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Just like your car, pontoon boats can be modified to your liking. No other boat comes close to the level of modding freedom a pontoon boat gives. I’m sure you have heard people talk about underpinning. And you probably want to know what is underpinning on a pontoon boat, and how to do it.
Underpinning is the process of adding a protective layer on the underside of a pontoon boat. The place between the two tubes is a little fragile, and you need to reinforce that area by underpinning it with suitable sheet metal.
Underpinning also reduces drag created by water splash and makes the ride smoother. The layer of sheet metal also helps protect the pontoon boat against corrosion.
Any competent boat owner would invest some time to get their boat underpinned. In this article, I’ll explain everything you need to know about the underpinning process, so stay tuned.
What Is Underpinning?
Underpinning is a fairly common reinforcement technique for boosting a pontoon boat’s performance and durability. The underside of a pontoon boat needs additional protective layers to deal with the strong splashes when the boat reaches high speed.
The sheet metal makes the underside sturdier and makes the surface more suitable for resisting water spray. I’m sure you have felt the incessant water spray colliding under your feet.
The spray can reach a frightening level once the boat reaches speeds above sixteen to eighteen miles per hour.
Underpinning a layer of sheet metal will protect your vessel against that onslaught. The smoother surface area also increases the overall performance.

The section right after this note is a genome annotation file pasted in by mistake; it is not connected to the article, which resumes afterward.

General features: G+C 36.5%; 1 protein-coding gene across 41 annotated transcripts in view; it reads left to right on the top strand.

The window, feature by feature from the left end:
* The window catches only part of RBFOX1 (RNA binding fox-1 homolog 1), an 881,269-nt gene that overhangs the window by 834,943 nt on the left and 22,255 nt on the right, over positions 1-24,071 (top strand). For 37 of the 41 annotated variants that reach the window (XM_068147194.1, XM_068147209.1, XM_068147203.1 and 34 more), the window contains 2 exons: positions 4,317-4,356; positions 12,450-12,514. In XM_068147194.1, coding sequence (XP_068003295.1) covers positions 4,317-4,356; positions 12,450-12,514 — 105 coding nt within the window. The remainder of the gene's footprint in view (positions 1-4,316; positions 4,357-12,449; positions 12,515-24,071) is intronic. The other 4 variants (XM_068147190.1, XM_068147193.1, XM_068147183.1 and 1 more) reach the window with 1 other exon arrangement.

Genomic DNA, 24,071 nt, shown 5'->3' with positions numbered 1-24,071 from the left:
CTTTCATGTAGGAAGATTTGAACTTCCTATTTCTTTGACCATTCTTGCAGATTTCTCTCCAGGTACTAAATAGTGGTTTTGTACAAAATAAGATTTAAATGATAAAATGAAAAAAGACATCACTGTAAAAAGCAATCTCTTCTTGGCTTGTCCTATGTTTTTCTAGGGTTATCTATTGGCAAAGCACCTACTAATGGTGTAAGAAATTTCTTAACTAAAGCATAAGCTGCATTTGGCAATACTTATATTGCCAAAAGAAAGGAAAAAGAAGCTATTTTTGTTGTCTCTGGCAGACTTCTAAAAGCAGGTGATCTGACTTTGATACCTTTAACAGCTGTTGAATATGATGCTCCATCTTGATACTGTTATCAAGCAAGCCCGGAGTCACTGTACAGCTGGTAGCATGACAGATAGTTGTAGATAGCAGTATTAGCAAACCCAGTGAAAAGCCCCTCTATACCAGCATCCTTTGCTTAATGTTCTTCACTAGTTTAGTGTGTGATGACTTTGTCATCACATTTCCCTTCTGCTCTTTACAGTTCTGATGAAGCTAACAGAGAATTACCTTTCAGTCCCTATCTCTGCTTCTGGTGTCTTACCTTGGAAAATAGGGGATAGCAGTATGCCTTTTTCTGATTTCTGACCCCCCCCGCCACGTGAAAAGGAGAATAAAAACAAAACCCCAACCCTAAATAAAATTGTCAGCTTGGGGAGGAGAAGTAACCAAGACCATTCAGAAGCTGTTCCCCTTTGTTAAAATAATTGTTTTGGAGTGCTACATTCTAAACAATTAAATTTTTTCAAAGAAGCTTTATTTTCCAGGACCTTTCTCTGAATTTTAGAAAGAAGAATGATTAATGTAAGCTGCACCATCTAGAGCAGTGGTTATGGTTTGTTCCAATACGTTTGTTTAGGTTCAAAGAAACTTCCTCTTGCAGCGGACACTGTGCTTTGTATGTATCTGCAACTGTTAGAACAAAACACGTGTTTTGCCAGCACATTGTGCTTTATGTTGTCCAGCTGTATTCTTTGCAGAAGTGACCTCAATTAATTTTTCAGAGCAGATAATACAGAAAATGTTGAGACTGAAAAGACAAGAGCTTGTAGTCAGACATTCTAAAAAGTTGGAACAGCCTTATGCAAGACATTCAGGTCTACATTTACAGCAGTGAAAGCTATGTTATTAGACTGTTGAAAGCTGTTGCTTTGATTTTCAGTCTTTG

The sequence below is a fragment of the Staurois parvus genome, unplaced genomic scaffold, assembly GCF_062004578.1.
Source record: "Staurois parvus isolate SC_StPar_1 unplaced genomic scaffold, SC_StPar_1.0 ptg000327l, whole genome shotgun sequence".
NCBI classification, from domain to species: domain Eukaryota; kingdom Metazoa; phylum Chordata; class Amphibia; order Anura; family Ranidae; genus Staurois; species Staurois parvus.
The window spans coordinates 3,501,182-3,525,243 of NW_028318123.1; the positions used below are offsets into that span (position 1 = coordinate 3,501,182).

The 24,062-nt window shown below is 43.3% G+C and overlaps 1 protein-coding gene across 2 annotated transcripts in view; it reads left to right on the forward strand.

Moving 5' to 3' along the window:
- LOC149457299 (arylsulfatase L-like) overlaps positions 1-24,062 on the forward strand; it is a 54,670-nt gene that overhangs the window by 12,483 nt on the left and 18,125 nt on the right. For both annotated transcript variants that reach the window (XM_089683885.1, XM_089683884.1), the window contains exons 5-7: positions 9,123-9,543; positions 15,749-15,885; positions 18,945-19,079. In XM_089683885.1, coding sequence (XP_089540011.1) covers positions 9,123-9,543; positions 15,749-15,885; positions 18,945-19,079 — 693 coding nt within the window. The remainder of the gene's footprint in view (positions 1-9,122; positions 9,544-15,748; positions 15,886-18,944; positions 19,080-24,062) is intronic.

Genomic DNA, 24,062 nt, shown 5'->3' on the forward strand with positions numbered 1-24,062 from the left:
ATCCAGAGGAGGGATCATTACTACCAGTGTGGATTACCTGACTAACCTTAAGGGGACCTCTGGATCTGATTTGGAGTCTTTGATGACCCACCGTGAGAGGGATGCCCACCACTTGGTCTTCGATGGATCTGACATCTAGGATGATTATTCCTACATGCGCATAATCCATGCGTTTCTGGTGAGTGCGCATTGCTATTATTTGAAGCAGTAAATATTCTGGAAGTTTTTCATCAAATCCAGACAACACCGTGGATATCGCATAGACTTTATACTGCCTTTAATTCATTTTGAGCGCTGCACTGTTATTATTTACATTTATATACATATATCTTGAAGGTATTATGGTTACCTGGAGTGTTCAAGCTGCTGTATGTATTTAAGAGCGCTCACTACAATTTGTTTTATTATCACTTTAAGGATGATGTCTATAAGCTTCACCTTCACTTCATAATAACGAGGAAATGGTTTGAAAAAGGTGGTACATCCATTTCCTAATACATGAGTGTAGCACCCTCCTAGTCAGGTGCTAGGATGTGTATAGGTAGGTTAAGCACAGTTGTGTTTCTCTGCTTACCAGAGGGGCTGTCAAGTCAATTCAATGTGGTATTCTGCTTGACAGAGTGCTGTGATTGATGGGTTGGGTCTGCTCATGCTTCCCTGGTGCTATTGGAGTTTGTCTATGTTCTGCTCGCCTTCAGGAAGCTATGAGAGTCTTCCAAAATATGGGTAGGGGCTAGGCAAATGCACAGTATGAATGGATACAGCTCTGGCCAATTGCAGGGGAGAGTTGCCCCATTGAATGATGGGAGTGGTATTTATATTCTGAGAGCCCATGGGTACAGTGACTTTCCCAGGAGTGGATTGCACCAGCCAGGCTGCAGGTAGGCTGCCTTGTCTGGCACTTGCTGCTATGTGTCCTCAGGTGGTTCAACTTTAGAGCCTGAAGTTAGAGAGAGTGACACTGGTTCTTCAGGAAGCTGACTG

However, you need to use lighter metal for the job because heavier sheets will affect the pontoon negatively.
What is an underpinning kit for a pontoon boat? I’ve heard this question from many people. It was an underpinning material set introduced by Sun Trackers. Later some other manufacturers also made their versions. These kits are just some sheet metal suitable for underpinning and some tools to make the job easier.
You could just buy some aluminum sheets from a regular store and get the same performance.
How To Underpin A Pontoon Boat?
So far, I have explained what underpinning is and why it matters. Now, let’s talk about how to reinforce a pontoon boat from scratch. The whole process is straightforward, so it should not take too long even if you are inexperienced.
Step 1: Select Materials
Selecting the sheet metal is crucial for underpinning. Different materials offer different levels of protection. People generally use aluminum sheets, but there are two variants you can choose from.
Aim for thin sheets because heavy underpinning will slow the boat down.
5052 aluminum is the most stable choice. It offers the most corrosion resistance and a decent amount of stiffness. 3003 is a lot more common, and you can get them from almost any relevant hardware store. But 3003 is weaker and does not have a high level of corrosion resistance.
6061 aluminum is tougher because of its magnesium and silicon elements. It is a lot stronger than 5052 and has higher stress resistance. Heat resistance is an irrelevant perk, but 6062 is primarily known for this quality.
Overall, I suggest sticking to 5052 because 6061 is a bit more expensive and harder to get while the performance is not that different.
You now need to get your hands on enough fasteners to secure the sheets to your boat’s crossbeams. Corrosion resistance is a must for fasteners because they will stay exposed to the water all the time.
Carbon-steel fasteners are a good choice because they don’t corrode easily. Also, get some self-tapping screws and some water-resistant rubber washers.
Step 2: Sheet Sizing